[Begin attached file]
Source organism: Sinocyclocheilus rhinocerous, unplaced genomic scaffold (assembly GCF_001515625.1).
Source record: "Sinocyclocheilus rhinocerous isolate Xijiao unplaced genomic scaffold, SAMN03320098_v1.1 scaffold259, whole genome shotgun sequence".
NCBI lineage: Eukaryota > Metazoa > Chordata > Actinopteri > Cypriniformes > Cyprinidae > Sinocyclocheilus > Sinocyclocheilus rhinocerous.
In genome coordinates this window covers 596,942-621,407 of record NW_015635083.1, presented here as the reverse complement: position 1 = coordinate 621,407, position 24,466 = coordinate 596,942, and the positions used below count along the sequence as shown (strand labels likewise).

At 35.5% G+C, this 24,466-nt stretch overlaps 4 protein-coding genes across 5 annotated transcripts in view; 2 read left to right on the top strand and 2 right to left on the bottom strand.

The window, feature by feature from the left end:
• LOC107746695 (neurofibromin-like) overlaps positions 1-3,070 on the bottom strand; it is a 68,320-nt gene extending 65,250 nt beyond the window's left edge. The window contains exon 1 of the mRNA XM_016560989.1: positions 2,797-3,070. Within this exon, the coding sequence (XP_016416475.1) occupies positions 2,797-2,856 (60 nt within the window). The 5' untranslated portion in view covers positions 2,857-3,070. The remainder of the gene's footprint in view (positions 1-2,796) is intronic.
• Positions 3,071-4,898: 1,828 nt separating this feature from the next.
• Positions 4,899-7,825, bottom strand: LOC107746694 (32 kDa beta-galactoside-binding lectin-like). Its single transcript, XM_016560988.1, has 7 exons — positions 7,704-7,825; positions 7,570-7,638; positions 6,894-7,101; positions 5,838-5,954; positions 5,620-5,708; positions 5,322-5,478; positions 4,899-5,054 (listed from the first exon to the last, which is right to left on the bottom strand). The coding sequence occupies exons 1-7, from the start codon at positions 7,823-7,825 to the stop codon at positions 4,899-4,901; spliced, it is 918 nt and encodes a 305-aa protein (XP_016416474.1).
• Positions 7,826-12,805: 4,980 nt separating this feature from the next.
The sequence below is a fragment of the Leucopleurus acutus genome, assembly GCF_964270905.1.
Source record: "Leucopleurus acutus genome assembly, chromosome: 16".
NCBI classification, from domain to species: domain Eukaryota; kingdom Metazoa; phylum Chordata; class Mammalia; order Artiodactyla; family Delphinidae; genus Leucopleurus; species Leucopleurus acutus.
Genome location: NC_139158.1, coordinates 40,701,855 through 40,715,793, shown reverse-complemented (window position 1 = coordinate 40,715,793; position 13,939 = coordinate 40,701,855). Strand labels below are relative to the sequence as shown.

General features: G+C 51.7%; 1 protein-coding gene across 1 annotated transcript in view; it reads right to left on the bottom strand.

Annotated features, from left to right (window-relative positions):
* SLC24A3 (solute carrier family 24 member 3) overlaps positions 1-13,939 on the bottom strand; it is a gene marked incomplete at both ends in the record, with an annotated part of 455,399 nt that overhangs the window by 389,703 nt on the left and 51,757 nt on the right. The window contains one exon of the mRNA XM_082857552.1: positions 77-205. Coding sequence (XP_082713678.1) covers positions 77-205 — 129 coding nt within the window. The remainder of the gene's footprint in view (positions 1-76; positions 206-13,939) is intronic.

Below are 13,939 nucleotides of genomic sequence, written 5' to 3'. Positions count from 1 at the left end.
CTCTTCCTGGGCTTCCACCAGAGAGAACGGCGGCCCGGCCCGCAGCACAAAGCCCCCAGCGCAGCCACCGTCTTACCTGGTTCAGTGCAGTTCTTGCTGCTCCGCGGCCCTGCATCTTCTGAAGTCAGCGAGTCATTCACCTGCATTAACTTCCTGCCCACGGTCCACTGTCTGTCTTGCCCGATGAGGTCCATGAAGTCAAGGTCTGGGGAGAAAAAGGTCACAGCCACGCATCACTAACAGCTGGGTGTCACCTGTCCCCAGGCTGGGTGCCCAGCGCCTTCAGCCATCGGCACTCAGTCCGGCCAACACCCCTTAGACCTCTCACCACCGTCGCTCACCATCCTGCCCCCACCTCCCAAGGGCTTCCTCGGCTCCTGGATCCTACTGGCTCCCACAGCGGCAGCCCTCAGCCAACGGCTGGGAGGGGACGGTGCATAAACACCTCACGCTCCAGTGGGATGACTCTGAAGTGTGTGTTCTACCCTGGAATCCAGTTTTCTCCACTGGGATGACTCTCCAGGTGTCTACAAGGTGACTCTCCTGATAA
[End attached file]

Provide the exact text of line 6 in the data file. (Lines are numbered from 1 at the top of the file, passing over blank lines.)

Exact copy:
The window, feature by feature from the left end: